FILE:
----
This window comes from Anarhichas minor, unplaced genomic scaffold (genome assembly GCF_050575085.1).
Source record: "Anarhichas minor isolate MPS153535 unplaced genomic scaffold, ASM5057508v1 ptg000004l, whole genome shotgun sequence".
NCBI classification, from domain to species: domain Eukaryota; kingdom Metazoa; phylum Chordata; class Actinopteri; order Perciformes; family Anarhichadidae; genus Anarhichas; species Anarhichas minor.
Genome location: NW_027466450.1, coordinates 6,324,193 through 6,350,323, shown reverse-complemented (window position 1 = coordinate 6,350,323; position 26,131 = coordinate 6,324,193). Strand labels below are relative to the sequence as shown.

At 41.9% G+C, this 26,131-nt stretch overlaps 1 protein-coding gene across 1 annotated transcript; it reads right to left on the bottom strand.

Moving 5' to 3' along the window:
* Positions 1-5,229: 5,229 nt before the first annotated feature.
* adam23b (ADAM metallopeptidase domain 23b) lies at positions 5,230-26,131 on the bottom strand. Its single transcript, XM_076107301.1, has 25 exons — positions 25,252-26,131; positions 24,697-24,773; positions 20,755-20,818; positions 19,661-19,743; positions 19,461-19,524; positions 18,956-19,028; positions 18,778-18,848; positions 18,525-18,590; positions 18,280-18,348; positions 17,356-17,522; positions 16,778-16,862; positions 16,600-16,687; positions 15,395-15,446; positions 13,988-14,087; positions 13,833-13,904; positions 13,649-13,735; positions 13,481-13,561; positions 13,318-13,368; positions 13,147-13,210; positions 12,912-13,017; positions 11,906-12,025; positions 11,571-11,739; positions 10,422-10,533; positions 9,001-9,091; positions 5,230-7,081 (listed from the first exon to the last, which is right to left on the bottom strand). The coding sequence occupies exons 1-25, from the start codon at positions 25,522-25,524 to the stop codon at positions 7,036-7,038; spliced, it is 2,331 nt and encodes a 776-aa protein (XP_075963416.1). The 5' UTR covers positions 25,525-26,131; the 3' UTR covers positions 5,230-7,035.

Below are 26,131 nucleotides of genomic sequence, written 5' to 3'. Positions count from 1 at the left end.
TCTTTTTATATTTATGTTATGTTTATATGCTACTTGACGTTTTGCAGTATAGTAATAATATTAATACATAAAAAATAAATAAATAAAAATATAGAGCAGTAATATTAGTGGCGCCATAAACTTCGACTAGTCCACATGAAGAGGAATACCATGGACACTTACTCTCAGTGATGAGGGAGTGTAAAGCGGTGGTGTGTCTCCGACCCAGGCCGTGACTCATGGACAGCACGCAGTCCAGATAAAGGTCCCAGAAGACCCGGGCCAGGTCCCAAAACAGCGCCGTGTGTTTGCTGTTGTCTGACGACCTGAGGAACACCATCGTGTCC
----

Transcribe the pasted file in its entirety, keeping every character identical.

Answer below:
This window comes from Anarhichas minor, unplaced genomic scaffold (genome assembly GCF_050575085.1).
Source record: "Anarhichas minor isolate MPS153535 unplaced genomic scaffold, ASM5057508v1 ptg000004l, whole genome shotgun sequence".
NCBI classification, from domain to species: domain Eukaryota; kingdom Metazoa; phylum Chordata; class Actinopteri; order Perciformes; family Anarhichadidae; genus Anarhichas; species Anarhichas minor.
Genome location: NW_027466450.1, coordinates 6,324,193 through 6,350,323, shown reverse-complemented (window position 1 = coordinate 6,350,323; position 26,131 = coordinate 6,324,193). Strand labels below are relative to the sequence as shown.

At 41.9% G+C, this 26,131-nt stretch overlaps 1 protein-coding gene across 1 annotated transcript; it reads right to left on the bottom strand.

Moving 5' to 3' along the window:
* Positions 1-5,229: 5,229 nt before the first annotated feature.
* adam23b (ADAM metallopeptidase domain 23b) lies at positions 5,230-26,131 on the bottom strand. Its single transcript, XM_076107301.1, has 25 exons — positions 25,252-26,131; positions 24,697-24,773; positions 20,755-20,818; positions 19,661-19,743; positions 19,461-19,524; positions 18,956-19,028; positions 18,778-18,848; positions 18,525-18,590; positions 18,280-18,348; positions 17,356-17,522; positions 16,778-16,862; positions 16,600-16,687; positions 15,395-15,446; positions 13,988-14,087; positions 13,833-13,904; positions 13,649-13,735; positions 13,481-13,561; positions 13,318-13,368; positions 13,147-13,210; positions 12,912-13,017; positions 11,906-12,025; positions 11,571-11,739; positions 10,422-10,533; positions 9,001-9,091; positions 5,230-7,081 (listed from the first exon to the last, which is right to left on the bottom strand). The coding sequence occupies exons 1-25, from the start codon at positions 25,522-25,524 to the stop codon at positions 7,036-7,038; spliced, it is 2,331 nt and encodes a 776-aa protein (XP_075963416.1). The 5' UTR covers positions 25,525-26,131; the 3' UTR covers positions 5,230-7,035.

Below are 26,131 nucleotides of genomic sequence, written 5' to 3'. Positions count from 1 at the left end.
TCTTTTTATATTTATGTTATGTTTATATGCTACTTGACGTTTTGCAGTATAGTAATAATATTAATACATAAAAAATAAATAAATAAAAATATAGAGCAGTAATATTAGTGGCGCCATAAACTTCGACTAGTCCACATGAAGAGGAATACCATGGACACTTACTCTCAGTGATGAGGGAGTGTAAAGCGGTGGTGTGTCTCCGACCCAGGCCGTGACTCATGGACAGCACGCAGTCCAGATAAAGGTCCCAGAAGACCCGGGCCAGGTCCCAAAACAGCGCCGTGTGTTTGCTGTTGTCTGACGACCTGAGGAACACCATCGTGTCC